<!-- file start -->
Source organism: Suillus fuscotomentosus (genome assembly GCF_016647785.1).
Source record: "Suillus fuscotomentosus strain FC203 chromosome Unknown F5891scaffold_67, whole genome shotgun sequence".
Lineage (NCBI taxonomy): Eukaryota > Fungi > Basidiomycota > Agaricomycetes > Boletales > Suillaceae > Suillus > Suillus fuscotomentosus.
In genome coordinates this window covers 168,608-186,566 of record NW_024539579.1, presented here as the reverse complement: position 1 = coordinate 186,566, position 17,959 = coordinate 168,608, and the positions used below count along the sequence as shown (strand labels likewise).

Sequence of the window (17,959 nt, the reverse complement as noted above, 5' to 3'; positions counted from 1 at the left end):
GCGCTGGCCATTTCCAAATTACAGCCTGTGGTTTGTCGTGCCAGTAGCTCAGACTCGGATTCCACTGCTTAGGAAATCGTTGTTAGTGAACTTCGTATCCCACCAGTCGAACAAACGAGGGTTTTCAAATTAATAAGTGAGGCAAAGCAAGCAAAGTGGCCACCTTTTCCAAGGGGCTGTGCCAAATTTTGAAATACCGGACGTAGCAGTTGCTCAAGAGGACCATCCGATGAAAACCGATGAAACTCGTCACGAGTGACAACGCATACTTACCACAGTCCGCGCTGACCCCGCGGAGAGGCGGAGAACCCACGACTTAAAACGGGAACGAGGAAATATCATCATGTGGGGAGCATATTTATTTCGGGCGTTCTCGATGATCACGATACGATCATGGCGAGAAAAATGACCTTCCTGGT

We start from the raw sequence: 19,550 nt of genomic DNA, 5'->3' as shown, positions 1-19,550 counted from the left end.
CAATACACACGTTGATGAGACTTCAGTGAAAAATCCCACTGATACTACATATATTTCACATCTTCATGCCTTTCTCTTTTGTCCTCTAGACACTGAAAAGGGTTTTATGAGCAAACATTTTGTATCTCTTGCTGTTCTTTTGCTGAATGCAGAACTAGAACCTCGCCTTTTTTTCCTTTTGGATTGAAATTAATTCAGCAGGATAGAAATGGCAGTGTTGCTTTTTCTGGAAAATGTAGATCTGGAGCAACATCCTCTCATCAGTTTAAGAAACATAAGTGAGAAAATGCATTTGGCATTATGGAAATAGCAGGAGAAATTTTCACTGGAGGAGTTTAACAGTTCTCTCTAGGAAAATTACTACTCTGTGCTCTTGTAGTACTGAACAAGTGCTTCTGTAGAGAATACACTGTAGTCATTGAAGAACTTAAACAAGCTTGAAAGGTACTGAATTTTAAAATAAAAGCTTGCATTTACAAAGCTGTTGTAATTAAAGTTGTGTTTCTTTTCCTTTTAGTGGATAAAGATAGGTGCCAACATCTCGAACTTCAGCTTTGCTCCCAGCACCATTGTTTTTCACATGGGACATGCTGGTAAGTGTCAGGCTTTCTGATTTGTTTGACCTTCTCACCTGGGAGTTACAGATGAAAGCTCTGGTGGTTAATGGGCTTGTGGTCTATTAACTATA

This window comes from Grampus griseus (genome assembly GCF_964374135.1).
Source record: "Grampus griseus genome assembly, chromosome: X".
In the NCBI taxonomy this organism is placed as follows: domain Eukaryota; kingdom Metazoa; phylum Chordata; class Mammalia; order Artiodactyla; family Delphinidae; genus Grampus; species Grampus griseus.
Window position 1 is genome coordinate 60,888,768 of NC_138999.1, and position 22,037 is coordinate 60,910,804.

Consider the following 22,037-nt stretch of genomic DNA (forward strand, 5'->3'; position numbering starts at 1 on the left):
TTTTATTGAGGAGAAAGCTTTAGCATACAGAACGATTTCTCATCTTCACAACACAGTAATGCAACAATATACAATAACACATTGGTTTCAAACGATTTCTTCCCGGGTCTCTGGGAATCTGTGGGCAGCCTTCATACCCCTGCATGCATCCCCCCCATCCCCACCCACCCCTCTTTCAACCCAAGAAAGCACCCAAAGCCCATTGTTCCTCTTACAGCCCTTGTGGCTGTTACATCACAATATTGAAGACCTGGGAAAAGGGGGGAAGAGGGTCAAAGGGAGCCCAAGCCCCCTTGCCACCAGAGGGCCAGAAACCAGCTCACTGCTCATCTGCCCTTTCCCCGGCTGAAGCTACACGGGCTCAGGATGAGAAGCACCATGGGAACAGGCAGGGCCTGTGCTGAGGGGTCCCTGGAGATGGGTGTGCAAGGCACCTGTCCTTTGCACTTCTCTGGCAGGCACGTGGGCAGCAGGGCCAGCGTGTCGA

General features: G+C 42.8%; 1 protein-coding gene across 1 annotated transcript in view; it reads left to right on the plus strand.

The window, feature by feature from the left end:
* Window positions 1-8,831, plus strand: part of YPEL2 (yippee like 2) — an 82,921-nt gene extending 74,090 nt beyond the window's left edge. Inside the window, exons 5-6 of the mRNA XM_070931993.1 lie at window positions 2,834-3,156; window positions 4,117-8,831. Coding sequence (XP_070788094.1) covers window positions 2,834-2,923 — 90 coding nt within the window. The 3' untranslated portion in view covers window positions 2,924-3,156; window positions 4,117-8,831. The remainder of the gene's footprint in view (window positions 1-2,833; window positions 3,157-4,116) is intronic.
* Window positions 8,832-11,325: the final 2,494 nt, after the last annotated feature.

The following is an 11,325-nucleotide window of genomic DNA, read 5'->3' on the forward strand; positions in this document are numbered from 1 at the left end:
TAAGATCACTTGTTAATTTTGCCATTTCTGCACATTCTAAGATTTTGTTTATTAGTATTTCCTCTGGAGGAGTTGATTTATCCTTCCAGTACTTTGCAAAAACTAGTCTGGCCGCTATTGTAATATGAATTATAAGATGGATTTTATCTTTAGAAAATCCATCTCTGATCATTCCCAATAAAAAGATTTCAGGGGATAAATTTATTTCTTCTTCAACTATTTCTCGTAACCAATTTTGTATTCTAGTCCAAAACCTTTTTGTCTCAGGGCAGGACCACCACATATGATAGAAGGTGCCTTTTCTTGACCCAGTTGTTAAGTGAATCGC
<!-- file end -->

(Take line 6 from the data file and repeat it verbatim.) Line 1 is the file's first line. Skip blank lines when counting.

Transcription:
GCGCTGGCCATTTCCAAATTACAGCCTGTGGTTTGTCGTGCCAGTAGCTCAGACTCGGATTCCACTGCTTAGGAAATCGTTGTTAGTGAACTTCGTATCCCACCAGTCGAACAAACGAGGGTTTTCAAATTAATAAGTGAGGCAAAGCAAGCAAAGTGGCCACCTTTTCCAAGGGGCTGTGCCAAATTTTGAAATACCGGACGTAGCAGTTGCTCAAGAGGACCATCCGATGAAAACCGATGAAACTCGTCACGAGTGACAACGCATACTTACCACAGTCCGCGCTGACCCCGCGGAGAGGCGGAGAACCCACGACTTAAAACGGGAACGAGGAAATATCATCATGTGGGGAGCATATTTATTTCGGGCGTTCTCGATGATCACGATACGATCATGGCGAGAAAAATGACCTTCCTGGT